Iris Botros, her husband Luis Andros, Suzanne Hagelof and her husband Medhat dreamed of being parents and decided to adopt Egyptian orphans. One problem: adoption is illegal in Egypt and not allowed under Muslim law.
Hagelof was living with her husband in his native Egypt when they (apparently illegally) adopted a child from the Coptic Christian Church, but she says no money changed hands. Botros, originally Egyptian, flew with her husband to adopt twins from the same orphanage and gave the orphanage nearly $5,000 for expenses and as a donation. When Hagelof went to the U.S. Embassy get her child a passport to visit the states and Botros went to get passports and entry visas, they both carried documentation claiming to be the birth mothers of the children, despite their ages and, in Botros' case, the fact that she hadn't been living there. U.S. Embassy officials, concerned that something illegal was going on — which it apparently was — reported them to Egyptian authorities, who arrested both couples, the doctors that forged the birth certificates, the nun that arranged the adoptions and the lawyer that set Botros up with the nun on trafficking charges.
Botros' husband, Andros, blames the embassy for their plight. Asked through the bars of the courtroom cage what had happened, he replied, "Well, our American Embassy, instead of helping the people, they put them in jail."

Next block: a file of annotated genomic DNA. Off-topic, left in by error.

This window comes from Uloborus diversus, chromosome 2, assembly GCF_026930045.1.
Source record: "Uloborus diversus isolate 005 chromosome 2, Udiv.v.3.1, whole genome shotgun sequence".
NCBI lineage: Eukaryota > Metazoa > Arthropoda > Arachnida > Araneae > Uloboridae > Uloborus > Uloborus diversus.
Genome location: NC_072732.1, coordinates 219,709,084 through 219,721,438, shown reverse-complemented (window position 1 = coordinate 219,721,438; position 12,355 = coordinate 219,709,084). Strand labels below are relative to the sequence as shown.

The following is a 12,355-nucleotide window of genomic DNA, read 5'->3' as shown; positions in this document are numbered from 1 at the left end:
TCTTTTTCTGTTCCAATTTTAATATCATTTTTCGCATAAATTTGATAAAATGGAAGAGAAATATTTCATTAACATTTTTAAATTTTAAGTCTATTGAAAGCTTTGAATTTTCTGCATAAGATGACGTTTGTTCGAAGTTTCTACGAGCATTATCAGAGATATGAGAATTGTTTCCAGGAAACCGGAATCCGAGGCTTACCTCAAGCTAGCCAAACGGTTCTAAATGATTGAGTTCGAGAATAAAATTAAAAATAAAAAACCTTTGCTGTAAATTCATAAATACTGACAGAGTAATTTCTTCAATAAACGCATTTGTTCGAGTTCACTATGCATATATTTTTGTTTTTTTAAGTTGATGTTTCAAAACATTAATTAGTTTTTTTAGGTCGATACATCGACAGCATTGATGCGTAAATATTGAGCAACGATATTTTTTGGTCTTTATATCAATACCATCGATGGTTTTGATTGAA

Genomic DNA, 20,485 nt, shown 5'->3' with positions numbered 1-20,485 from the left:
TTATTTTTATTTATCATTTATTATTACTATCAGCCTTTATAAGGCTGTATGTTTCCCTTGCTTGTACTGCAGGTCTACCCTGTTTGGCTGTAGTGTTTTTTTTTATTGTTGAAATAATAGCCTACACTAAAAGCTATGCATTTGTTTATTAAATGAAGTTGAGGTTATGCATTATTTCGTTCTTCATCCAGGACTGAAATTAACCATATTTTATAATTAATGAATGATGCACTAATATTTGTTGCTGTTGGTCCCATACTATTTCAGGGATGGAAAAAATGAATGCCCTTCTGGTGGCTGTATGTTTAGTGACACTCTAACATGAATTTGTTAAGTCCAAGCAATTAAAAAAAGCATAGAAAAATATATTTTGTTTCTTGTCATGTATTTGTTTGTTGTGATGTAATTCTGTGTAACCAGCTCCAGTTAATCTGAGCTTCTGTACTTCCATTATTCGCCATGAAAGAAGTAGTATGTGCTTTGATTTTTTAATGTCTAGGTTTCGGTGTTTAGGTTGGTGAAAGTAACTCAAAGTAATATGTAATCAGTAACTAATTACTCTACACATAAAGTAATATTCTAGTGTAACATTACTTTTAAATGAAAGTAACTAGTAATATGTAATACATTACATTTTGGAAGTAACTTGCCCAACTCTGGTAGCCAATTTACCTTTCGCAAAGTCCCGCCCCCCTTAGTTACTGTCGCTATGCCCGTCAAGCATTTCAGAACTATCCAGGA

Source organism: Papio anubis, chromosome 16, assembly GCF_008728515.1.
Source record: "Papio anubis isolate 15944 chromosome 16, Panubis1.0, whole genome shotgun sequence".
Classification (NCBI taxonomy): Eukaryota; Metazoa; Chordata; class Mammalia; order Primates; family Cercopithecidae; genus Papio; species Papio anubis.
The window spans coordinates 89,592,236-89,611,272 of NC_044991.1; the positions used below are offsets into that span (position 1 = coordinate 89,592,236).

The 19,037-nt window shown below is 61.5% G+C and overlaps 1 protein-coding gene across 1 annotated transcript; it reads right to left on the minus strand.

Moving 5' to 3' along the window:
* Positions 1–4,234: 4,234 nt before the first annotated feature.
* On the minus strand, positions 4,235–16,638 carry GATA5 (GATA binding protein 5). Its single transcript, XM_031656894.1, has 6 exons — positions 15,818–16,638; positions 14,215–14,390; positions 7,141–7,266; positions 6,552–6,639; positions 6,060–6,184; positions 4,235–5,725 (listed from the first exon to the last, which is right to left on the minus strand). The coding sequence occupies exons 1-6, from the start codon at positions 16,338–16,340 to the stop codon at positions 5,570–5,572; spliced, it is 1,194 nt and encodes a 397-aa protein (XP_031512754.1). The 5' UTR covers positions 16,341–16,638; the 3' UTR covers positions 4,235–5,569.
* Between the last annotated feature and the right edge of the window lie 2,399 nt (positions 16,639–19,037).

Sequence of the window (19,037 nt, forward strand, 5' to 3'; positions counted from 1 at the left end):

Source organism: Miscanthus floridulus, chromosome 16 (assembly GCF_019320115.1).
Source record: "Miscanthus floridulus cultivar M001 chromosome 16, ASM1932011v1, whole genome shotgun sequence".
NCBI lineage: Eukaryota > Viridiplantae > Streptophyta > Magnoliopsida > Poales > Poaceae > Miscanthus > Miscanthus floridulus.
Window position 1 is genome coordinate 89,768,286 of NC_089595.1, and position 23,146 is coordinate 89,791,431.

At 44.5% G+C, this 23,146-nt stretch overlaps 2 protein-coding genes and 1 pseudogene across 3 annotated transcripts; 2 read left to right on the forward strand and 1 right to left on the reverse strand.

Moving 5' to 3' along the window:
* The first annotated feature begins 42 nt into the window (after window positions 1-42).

Actually, the U.S. embassy is probably specifically prohibited from abetting Americans in criminal enterprises. The Egyptian authorities suspect that the nun, doctors and lawyers are part of a larger conspiracy to traffic in children, which the Americans deny.
It has become a high-profile issue since Suzanne Mubarak, wife of the president, embarked on a campaign to stamp out human trafficking. She recently told CNN that human trafficking "exists in all societies."
"I came to realize what an insidious crime this was and how it was just really built on profit. On not only low morals, on no morals at all," she said.
And that's how the prosecution seems to be framing this case, using a law passed last year that provides for tough penalties for human trafficking.
Both women claim that they didn't know adoption was illegal in Egypt, though they did show up at the embassy with documents showing they'd given birth to their adoptive children, making one wonder if they didn't have some idea that they were doing something unacceptable. Cases like these in which Americans seemingly flout the laws of certain countries for the purposes of adoption (assuming that there really was nothing more nefarious going on) serve to make it much harder for potential adoptive parents to work within adoption-friendly countries because of the negative publicity.